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“The concerts will visit some of the musical dance capitals of the world. Their music has no boundaries and they will, as ever, bring peace, goodwill and laughter, guaranteeing an unforgettable concert - a wonderful start to the Advent season for all the family.” The internationally-renowned London-based orchestra is also a Christian community and aims to convey a message of hope whilst entertaining audiences. The first concert, Strictly Teddy, is a 4pm matinee aimed at families (and their teddies) with children under the age of ten, and will include music from Debussy, Rachmaninov - and James Brown. The evening’s Invitation to the Dance, at 7.45pm, for adults and older children, will be a celebration of life presented with humour and originality through the music of Tchaikovsky, Ravel, Dvorak, Bernstein, Strauss and others. Tickets for Strictly Teddy are just £5 per seat, including refreshments - don’t forget to take a teddy! Tickets for Invitation to the Dance are £10 per adult, with a reduction for under 14s at £5, and family tickets priced at £25 (2 adults/ 2 children). Visit for more details. contact the church office with any queries or to purchase tickets on 01306 743378 (mornings) or email

Elijah heads for Woking! The story of the prophet Elijah instructed to bring his wrath on the Israeli King Ahab and his wife Jezebel will be dramatically brought to life when Woking Choral Society presents Mendelssohn’s Elijah this December.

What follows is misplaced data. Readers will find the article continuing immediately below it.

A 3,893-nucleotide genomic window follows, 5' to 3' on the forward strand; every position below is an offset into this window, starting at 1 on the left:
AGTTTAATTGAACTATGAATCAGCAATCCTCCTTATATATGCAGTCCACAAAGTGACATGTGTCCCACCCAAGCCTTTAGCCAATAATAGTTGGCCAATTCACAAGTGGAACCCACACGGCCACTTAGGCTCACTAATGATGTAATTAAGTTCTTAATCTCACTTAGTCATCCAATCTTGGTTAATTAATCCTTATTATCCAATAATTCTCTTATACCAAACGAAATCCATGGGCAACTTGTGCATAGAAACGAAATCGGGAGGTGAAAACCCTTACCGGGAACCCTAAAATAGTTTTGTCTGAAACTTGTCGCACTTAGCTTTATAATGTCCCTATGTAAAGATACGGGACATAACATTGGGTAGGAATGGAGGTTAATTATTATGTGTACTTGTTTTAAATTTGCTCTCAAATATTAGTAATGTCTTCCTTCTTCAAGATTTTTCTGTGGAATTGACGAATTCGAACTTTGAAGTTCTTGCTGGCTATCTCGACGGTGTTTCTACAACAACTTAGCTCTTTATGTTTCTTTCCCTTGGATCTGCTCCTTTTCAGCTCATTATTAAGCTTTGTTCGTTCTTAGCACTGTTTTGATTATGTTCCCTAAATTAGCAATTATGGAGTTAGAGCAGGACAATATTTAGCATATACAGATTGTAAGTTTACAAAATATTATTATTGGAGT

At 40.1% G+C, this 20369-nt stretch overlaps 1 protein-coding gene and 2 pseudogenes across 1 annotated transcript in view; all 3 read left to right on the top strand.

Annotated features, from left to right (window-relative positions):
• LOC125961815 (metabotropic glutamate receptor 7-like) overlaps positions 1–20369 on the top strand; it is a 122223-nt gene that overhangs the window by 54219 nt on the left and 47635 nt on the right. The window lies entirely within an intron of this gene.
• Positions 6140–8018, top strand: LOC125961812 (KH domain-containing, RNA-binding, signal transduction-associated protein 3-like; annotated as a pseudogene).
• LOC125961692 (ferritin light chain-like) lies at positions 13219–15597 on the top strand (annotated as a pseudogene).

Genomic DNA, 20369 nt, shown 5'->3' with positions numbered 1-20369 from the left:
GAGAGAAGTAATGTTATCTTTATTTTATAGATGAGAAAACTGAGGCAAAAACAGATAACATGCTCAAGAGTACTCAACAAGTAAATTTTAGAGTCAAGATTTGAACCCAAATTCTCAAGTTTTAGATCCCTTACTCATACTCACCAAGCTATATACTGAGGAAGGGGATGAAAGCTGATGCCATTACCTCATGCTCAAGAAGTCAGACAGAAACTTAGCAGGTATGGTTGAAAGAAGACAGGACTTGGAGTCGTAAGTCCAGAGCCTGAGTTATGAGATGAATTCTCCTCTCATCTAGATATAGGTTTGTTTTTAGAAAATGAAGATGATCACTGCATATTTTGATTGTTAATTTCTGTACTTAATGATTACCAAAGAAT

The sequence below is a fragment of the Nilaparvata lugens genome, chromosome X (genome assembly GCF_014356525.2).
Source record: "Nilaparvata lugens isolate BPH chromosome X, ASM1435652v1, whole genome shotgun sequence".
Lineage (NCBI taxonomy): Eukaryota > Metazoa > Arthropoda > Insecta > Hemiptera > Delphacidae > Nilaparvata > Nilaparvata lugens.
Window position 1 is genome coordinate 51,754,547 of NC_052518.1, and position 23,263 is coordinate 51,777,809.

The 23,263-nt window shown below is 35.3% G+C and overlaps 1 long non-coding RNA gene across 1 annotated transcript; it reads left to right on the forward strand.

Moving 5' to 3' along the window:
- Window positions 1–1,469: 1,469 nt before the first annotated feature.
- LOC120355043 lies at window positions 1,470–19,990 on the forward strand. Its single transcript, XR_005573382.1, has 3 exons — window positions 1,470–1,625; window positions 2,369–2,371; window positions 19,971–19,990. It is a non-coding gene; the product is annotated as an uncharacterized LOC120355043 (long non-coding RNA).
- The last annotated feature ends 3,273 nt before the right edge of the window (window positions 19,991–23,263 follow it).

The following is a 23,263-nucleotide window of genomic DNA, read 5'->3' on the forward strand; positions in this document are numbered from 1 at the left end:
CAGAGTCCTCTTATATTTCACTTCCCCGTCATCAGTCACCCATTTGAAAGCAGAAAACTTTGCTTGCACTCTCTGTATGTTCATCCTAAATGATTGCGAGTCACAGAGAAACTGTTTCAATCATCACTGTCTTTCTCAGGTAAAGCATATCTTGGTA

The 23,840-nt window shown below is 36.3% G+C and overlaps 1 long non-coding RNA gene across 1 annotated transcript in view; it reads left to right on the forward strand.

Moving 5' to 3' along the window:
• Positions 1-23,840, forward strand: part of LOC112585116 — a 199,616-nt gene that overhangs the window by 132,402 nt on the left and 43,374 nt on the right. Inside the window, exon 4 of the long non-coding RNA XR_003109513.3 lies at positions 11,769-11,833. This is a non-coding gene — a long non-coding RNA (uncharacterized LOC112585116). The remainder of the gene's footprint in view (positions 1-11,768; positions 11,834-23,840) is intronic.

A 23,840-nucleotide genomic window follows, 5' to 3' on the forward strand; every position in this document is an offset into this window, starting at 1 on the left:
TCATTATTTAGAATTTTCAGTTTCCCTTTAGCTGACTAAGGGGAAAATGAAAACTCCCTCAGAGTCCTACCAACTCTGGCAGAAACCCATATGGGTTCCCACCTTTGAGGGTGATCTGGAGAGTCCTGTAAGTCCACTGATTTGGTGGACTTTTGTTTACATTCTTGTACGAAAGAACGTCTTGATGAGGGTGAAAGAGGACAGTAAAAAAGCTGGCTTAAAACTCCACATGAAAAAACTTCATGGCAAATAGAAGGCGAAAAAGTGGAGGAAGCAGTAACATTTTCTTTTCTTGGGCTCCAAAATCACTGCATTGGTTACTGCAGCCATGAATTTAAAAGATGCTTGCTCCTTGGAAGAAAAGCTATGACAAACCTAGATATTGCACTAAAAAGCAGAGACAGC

German composer Felix Mendelssohn. “The work also has a special place in British culture, having been specially written for the 1846 Birmingham Festival, where it had its first performance to an audience of two thousand in 1846, who gave it a rapturous reception.” The concert will feature the Bartholdy Chamber orchestra and four soloists under the baton of Woking Choral Society’s conductor Ben Palmer. For further information and to reserve tickets visit www.woking or call Susan Nichols on 01483 767852. Tickets will be £15 full (£14 for parties of ten or more) or £8 for students.

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The Wey November 2011

Page 9

Faith on the Frontline

Padre Mark’s frontline tour The Revd Mark Chester, vicar of St Paul’s Church, Camberley, recently returned from a three-month tour of Afghanistan as a Territorial Army Chaplain, serving with 29 Commando Regiment Royal Artillery.

Mark found his time in Afghanistan extremely demanding but very rewarding. One of his most memorable light-hearted moments was when 500 highlytrained soldiers dropped to the floor in the cook house,

“Examples of such situations include improvised explosive devices that didn’t go off and grenades bouncing off vehicles. The whole environment makes you vividly aware of your own mortality. What is quite normal out there is entirely different from back home.” There was no such thing as a typical day in Afghanistan. Mark had two routines, depending on his location.

Mark served as a unit padre, both at Camp Bastion and forward operating bases in Helmand Province. During his busy time in Afghanistan, he experienced a wide range of situations and emotions - from celebrating Easter to mourning the loss of a young soldier.

...time after time people would escape from difficult situations where really they should have died.

Mark leads a service for members of 29 Commando Regiment Royal Artillery at Camp Bastion in Afghanistan